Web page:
Turbulence is caused by numerous factors, including, but not limited to, thunderstorms, tropopause and jetstream interactions, wave action (e.g., mountain wave), trough lines and their associated areas of convergence and divergence, and wake turbulence from other aircraft, among others. Several of which are referred to collectively as Clear Air Turbulence (CAT).

Correctly predicting CAT is a combination of art, science, and luck. Causal factors include jet stream/tropopause shear zones (which typically have the most significant turbulence in the area above the jet and at a lower altitude where the accompanying tropopause slops below the jet core known as the upper front). The temperature lapse rates in each air mass (either side of the Jet & Trop) will produce a variability in the thickness of the turbulent area either side of the tropopause (which can often be a 6,000 ft thick band of potential turbulence). Of course the height of the tropopause is often right in the operational altitudes of most airliners, and that height changes—sometimes up to 15,000 feet at the jet stream boundary, limiting options of vertical avoidance. Horizontal avoidance is also tricky, and it's often just not possible to "fly around" the continuous line of a jetstream.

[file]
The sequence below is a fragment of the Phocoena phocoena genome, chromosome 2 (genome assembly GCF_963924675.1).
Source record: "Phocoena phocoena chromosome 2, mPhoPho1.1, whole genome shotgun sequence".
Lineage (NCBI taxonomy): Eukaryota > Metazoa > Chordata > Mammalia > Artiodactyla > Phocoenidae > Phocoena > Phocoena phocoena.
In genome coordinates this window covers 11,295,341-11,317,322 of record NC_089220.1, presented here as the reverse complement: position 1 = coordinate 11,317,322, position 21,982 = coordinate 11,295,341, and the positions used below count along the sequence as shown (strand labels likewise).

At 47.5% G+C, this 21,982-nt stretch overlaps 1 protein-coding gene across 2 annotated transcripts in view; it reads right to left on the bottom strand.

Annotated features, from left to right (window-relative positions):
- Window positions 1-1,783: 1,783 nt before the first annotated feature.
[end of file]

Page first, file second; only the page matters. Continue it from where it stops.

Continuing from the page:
Wake turbulence, usually manifests itself as a short jolt of turbulence as the aircraft crosses behind the path of another, often out of sight, aircraft. It can be quite violent. You can often visualize this turbulence as a tornado like vortex in the contrail of a passing aircraft. The vortex spreads and settles with time, leaving its location hidden—if not accompanied by a tell-tail contrail.

Trough lines, while defined as a line of low pressure, also indicate areas of a shift in wind direction, often many hundreds of miles long, through a wide range of altitudes. The sift is often accompanied by a decrease in wind speed along the line resulting in areas of convergence ahead and divergence behind the trough line which result in vertical air movement generating turbulence. But not all trough lines generate turbulence. Predicting it requires an analysis of such factors as the speed of the trough’s movement and the degree with which the temperature and wind gradients are out of phase. These factors are usually not within the pilot’s toolbox, both in terms of the raw data and in terms of the ability to conduct the necessary analysis, since very few pilots are also meteorologists.